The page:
It was also expected to include an end to a temporary two percent cut to payroll taxes for Social Security retirement savings and Medicare health care programs for seniors and changes to inheritance and investment taxes.

The president delivered his remarks in the White House complex in a campaign-style appearance, but his tone angered Republicans.

"Now, if Republicans think that I will finish the job of deficit reduction through spending cuts alone... then they've another thing coming," Obama said, and also poked fun at the glacial pace of Congressional deliberations.

Republicans immediately took to the floor of the Senate to complain.

Senator John McCain accused Obama of ridiculing Republicans and of needlessly antagonizing House of Representatives' members who will be required to vote for an eventual deal.

Republican Senator Bob Corker said his heart was pounding with disappointment at Obama's remarks.

"I know the president has fun heckling Congress. I think he lost probably numbers of votes with what he did," he said.

Senate Majority Leader Harry Reid is surrounded by reporters after a caucus meeting in the Capitol on December 30, 2012
Senate Majority Leader Harry Reid is surrounded by reporters as he walks out of the Mansfield Room after a caucus meeting in the US Capitol on December 30, 2012, in Washington.

"It's unfortunate he doesn't spend as much time solving problems as he does with campaigns and pep rallies."

Reports said the deal would see taxes for families earning more than $450,000 a year go back up to the 39.6 percent level where they stood in former president Bill Clinton's administration.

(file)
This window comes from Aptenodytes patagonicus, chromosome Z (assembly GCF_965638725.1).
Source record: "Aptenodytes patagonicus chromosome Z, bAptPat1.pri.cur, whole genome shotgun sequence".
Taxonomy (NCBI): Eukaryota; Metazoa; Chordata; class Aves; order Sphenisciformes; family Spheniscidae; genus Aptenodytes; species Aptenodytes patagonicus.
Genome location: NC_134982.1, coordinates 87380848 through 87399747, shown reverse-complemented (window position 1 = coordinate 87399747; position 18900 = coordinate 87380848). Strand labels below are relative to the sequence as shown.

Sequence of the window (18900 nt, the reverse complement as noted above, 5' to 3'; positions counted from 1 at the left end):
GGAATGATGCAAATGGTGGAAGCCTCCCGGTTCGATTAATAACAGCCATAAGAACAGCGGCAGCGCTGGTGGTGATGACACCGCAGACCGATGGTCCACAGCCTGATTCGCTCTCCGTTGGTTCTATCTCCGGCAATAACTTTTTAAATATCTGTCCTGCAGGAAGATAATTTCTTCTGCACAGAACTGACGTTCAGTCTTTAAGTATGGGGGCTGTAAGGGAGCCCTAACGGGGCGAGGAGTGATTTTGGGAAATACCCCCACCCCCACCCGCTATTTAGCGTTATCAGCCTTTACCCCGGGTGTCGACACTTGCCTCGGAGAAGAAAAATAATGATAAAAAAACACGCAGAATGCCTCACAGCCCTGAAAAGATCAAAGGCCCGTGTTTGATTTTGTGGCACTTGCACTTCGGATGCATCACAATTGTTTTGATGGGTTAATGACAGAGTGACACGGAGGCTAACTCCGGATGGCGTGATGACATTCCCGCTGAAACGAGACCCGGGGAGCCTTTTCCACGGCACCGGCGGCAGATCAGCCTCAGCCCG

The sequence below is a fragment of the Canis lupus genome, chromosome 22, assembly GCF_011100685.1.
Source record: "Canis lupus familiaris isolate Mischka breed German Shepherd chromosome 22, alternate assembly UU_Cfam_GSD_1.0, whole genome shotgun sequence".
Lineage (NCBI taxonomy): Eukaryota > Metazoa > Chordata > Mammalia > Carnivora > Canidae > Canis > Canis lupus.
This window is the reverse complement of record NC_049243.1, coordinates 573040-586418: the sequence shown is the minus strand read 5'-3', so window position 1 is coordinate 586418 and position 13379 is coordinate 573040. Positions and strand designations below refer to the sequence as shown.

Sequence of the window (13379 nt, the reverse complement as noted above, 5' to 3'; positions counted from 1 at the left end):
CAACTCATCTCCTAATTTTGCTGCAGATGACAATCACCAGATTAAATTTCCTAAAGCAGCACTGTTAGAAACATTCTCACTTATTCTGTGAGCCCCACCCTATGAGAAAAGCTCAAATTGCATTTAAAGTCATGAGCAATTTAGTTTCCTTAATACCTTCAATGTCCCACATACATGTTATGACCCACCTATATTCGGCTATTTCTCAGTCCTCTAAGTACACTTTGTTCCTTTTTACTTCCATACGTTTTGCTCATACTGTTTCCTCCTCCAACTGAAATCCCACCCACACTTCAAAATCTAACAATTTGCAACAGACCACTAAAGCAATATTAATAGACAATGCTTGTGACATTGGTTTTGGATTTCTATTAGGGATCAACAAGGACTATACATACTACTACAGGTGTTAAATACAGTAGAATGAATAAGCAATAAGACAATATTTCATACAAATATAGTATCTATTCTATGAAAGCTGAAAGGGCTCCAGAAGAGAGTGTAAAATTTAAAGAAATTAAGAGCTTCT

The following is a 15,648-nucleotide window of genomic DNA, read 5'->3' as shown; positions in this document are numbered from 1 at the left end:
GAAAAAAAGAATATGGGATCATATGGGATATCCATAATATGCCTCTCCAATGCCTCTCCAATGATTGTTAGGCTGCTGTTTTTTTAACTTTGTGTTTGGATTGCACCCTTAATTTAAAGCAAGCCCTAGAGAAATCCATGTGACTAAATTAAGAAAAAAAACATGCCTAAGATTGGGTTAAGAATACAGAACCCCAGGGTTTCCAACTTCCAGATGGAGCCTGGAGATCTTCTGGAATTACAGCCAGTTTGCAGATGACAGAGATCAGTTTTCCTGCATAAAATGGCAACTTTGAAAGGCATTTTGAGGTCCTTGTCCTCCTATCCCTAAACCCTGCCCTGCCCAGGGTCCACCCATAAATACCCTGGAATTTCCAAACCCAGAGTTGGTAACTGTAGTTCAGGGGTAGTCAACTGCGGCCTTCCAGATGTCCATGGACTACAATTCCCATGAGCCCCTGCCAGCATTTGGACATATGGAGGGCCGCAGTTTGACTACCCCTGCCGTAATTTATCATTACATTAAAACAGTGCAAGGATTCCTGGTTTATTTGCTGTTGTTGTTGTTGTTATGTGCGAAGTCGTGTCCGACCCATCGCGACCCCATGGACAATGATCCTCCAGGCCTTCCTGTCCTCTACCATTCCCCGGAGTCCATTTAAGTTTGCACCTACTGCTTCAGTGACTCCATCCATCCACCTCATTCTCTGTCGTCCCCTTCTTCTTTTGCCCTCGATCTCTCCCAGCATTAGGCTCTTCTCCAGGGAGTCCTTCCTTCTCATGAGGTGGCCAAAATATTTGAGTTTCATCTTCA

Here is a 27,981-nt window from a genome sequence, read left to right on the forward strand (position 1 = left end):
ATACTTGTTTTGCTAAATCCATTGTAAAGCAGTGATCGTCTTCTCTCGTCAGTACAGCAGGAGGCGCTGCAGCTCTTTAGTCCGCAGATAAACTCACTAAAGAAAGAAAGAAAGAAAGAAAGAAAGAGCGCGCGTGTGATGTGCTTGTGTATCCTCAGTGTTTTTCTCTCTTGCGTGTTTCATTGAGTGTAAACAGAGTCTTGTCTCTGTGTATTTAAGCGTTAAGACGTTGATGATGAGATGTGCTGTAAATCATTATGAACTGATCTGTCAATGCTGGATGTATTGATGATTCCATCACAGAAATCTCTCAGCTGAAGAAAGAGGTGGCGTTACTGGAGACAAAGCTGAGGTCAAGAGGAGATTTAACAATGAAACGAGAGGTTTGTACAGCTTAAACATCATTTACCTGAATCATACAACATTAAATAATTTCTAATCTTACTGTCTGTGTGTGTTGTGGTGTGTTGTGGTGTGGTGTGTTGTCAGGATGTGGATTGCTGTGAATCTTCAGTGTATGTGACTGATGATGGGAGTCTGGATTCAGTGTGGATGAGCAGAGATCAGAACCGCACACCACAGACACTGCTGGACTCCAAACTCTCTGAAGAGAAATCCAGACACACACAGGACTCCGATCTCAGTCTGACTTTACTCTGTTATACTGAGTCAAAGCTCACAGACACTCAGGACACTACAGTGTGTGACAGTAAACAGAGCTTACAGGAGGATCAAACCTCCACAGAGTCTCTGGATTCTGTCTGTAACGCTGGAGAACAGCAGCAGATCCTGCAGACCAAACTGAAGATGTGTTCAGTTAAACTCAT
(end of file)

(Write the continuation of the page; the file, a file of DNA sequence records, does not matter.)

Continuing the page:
Obama had originally campaigned for tax hikes to kick in for those making $250,000 and above and his acceptance of a higher threshold has already angered liberals.

Republicans have dropped their demand for a new way of calculating inflation that would have cut the level of benefits for Social Security recipients.

But they were reportedly maintaining their insistence that estate inheritance tax rates stay at current levels.

The two sides remained bitterly at odds over the $109 billion in automatic spending cuts set to hit the Pentagon as well as other federal agencies beginning in early January.

Signs that a deal could be close cheered investors Friday as US markets rose before closing for the year. The Dow Jones Industrial Average closed up 166.03 points (1.28 percent) at 13,104.14.

Democrats said they were pushing for a delay of the cuts, known as the "sequester," for about two years, while some Republicans said it was inconceivable to allow a delay without imposing more targeted offsets to pay for such a postponement.

Don Stewart, McConnell's spokesman, said in a statement on Monday that the Republican leader and Biden had talked long into the night to try to hammer out a deal.

There may be a push by conservatives to let the economy slide off the cliff at midnight so lower tax rates expire on all Americans.

Lawmakers could then come back Tuesday to vote, and spin their action as a tax cut on the middle class.